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Corals Dying from Weather-Induced Heating and Cooling ... But Surviving Climate-Induced Heating and Cooling
Volume 15, Number 7: 15 February 2012

In a paper published in Global Change Biology, Kemp et al. (2011) write that "considerable attention has been given to worldwide coral reef decline over the last several years with major emphasis placed on the negative effects of increased seawater temperatures," which typically lead to coral bleaching and subsequent death; but they also note that "imposed low-temperature stress can cause coral bleaching by inducing responses similar to elevated-temperature, including reduction in Symbiodinium cell density and chlorophyll a content, as well as photoinhibition," citing the work of Steen and Muscatine (1987), Saxby et al. (2003), Hoegh-Guldberg and Fine (2004) and Hoegh-Guldberg et al. (2005). And they go on to demonstrate this latter fact via an analysis of coral responses to two closely-spaced cold fronts that caused sudden and severe seawater cooling in February and March of 2010 in the upper Florida (USA) Keys that led to "a mass die-off of reef-building corals," thereby convincingly illustrating that both unusually warm and unusually cold temperatures, such as are caused by fluctuations in weather conditions, are equally adept at killing corals and their algal symbionts.

Over the long term, however, when either warmer or cooler conditions are the result of much slower changes in climate, such need not be the case. Consider, for example, the Little Ice Age (LIA). In a study of the Atlantic Warm Pool (AWP) - which is defined by the >28.5°C isotherm and develops annually in the northern Caribbean during early summer (June) and expands into the Gulf of Mexico and western tropical North Atlantic through the late summer (July-October) - Richey et al. (2009) found that "geochemical proxy records from corals, sclerosponges and foraminifera in the region encompassed by the AWP show a large (2-3°C) cooling during the LIA," citing, in this regard, the work of Winter et al. (2000), Watanabe et al. (2001), Nyberg et al. (2002), Haase-Schramm et al. (2003), Black et al. (2007) and Kilbourne et al. (2008). And in reporting the results of a study of a large brain coral that lived throughout the 17th century on the shallow seafloor off the island of Bermuda, Cohen and Madin (2007) say that although seawater temperatures at that time and location were about 1.5°C colder than it is there today, "the coral grew faster than the corals there now."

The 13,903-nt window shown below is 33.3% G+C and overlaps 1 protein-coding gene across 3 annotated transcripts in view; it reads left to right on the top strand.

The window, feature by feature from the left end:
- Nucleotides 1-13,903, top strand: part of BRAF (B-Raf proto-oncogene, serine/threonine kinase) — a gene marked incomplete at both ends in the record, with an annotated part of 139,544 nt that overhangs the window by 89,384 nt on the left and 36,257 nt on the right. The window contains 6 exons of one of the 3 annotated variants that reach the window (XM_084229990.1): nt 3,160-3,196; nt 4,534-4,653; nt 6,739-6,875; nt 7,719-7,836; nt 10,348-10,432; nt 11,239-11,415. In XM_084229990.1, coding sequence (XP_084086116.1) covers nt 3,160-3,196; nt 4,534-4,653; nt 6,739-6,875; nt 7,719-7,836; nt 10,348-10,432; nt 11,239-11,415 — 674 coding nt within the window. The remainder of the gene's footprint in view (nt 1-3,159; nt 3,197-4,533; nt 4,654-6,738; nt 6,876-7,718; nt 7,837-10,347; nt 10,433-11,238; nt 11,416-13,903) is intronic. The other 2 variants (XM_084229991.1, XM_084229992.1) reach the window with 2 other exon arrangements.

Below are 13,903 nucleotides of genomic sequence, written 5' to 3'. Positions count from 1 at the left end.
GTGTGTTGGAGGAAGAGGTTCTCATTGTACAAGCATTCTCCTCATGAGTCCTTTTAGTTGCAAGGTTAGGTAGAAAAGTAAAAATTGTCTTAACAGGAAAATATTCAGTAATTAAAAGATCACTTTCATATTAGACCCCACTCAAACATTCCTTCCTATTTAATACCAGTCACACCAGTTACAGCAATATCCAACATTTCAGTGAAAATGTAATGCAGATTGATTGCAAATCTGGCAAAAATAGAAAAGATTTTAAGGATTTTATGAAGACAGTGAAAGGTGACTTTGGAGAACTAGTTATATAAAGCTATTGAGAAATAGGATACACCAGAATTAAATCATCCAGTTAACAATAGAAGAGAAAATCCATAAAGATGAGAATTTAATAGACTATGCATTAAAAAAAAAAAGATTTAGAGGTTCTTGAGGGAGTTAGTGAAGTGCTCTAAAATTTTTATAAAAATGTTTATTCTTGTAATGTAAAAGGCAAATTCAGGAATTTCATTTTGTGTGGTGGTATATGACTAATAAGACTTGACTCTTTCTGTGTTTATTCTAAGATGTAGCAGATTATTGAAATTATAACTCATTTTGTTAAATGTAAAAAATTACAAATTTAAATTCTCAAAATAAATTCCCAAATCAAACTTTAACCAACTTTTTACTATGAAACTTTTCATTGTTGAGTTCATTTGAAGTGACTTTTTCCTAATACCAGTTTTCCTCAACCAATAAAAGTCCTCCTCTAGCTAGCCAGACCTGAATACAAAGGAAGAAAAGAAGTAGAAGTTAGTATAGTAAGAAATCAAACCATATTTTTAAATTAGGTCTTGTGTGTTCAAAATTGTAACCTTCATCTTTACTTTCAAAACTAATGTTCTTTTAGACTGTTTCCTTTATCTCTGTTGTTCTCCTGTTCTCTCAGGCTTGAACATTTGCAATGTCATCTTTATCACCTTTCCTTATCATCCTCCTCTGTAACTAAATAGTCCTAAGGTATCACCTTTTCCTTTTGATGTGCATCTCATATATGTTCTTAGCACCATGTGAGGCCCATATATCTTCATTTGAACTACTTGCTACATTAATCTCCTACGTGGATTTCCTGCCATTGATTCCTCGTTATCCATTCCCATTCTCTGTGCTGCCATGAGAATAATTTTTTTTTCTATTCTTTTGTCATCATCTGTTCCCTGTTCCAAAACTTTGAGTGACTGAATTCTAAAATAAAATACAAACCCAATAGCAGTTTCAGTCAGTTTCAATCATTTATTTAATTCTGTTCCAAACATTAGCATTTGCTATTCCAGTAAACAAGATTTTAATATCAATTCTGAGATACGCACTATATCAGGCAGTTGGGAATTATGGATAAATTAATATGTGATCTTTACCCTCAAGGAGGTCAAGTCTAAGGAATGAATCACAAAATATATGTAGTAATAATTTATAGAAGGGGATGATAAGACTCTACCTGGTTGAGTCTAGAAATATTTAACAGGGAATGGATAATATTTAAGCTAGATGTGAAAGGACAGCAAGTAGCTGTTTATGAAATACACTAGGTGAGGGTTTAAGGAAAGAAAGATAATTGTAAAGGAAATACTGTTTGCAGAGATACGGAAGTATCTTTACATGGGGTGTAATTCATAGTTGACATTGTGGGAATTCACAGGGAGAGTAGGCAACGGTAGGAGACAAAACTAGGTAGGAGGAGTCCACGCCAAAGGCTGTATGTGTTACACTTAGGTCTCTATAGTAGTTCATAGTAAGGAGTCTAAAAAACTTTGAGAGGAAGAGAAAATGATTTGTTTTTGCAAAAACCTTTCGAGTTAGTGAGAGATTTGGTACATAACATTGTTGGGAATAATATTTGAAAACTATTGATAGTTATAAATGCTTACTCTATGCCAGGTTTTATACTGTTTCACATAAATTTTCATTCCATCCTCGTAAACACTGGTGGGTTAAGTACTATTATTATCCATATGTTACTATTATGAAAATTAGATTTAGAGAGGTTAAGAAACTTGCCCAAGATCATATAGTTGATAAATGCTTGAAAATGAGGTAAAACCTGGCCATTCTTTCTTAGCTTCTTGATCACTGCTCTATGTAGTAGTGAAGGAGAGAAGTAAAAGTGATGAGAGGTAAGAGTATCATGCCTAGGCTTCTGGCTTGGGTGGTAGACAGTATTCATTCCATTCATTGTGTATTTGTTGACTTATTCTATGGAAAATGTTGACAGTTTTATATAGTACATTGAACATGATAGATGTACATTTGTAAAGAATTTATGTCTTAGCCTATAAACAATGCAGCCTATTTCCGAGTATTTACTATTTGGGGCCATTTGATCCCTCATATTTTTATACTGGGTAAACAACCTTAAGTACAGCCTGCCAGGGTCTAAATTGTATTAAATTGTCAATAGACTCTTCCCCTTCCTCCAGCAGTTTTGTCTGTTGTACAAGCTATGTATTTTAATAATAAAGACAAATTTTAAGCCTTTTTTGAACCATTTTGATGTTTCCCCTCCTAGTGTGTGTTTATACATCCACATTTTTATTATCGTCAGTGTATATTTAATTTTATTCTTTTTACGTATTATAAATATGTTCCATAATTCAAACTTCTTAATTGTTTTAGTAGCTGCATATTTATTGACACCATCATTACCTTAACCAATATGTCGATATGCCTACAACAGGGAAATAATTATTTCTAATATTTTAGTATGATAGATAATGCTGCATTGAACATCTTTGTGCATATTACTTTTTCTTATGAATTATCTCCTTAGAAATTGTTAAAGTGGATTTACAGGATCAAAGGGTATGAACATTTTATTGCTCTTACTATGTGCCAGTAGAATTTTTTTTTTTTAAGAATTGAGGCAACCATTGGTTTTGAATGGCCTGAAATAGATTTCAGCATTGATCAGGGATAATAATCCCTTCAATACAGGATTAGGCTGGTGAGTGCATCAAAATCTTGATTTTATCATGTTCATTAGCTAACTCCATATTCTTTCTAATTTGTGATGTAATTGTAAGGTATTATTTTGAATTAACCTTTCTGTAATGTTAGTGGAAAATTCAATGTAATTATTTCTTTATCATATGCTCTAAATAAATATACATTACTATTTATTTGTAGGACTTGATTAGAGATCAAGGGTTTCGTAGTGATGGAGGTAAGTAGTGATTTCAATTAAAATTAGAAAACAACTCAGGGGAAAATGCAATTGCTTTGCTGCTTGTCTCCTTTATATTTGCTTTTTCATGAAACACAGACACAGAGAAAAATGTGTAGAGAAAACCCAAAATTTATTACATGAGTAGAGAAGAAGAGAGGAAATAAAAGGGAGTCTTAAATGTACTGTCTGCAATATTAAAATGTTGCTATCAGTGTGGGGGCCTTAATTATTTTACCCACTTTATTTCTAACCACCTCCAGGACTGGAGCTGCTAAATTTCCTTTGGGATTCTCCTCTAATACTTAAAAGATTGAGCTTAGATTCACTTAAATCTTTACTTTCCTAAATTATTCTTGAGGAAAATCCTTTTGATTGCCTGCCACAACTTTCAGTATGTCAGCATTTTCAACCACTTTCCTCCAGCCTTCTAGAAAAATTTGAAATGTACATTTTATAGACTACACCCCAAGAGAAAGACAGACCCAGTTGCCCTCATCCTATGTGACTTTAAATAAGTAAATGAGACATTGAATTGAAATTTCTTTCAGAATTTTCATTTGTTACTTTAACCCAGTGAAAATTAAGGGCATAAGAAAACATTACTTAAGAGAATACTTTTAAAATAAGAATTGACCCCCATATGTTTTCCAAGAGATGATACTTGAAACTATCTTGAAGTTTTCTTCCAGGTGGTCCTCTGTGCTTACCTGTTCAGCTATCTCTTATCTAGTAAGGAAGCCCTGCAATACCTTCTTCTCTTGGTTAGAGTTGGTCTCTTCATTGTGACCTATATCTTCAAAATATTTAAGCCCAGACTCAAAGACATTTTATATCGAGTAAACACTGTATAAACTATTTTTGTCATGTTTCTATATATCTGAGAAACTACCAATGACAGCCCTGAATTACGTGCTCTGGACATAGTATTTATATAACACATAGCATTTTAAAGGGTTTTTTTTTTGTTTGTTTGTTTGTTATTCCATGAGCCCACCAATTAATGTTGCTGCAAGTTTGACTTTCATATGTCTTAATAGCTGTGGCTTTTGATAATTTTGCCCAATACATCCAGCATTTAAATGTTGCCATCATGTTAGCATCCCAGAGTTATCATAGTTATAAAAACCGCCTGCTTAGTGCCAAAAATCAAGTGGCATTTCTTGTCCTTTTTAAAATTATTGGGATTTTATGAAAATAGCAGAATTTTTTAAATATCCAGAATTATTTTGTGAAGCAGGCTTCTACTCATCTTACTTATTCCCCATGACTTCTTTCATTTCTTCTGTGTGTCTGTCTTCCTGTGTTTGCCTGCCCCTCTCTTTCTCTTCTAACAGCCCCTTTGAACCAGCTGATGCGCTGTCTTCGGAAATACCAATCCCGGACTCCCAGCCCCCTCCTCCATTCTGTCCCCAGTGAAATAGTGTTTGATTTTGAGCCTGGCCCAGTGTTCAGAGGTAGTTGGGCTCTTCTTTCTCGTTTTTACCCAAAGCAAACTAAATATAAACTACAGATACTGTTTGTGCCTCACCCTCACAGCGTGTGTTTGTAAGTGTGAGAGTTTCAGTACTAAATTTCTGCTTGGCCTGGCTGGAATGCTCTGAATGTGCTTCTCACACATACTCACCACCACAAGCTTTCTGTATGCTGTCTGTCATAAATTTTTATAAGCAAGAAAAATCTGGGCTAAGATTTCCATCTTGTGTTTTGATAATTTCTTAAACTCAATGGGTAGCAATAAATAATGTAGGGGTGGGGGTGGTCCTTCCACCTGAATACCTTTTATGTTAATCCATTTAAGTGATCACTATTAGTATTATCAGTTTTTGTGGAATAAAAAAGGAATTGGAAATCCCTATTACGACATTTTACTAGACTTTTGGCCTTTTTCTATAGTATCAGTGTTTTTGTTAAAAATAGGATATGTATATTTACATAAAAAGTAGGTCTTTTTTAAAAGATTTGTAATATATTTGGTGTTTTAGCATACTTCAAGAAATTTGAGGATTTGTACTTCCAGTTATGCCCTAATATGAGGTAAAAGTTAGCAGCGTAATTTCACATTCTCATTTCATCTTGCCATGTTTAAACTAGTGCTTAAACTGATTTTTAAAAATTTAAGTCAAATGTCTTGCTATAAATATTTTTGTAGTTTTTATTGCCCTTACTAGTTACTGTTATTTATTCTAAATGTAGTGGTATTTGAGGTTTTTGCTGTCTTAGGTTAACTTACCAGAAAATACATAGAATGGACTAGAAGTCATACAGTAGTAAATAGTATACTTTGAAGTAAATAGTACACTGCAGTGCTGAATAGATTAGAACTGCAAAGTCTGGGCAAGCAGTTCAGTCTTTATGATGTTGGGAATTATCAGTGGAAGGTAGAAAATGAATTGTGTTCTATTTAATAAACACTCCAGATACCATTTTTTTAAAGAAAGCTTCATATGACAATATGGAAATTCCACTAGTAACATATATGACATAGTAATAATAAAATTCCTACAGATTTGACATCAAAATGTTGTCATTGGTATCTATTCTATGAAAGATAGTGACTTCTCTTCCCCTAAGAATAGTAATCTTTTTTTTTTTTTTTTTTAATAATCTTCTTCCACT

Other studies have shown earth's corals to be able to cope with climate-induced warmings as well as coolings. In a study of patch reefs of the Florida Keys, for example, Greenstein et al. (1998) found that Acropora cervicornis corals exhibited "long-term persistence" during both "Pleistocene and Holocene time," the former of which periods exhibited climatic changes of large magnitude, some with significantly greater warmth than currently prevails on earth; and these climate changes had almost no effect on this long-term dominant of Caribbean coral reefs. Hence, there is good reason to not be too concerned about long-term changes in climate possibly harming earth's corals. They apparently have the ability to handle whatever nature may throw at them in this regard.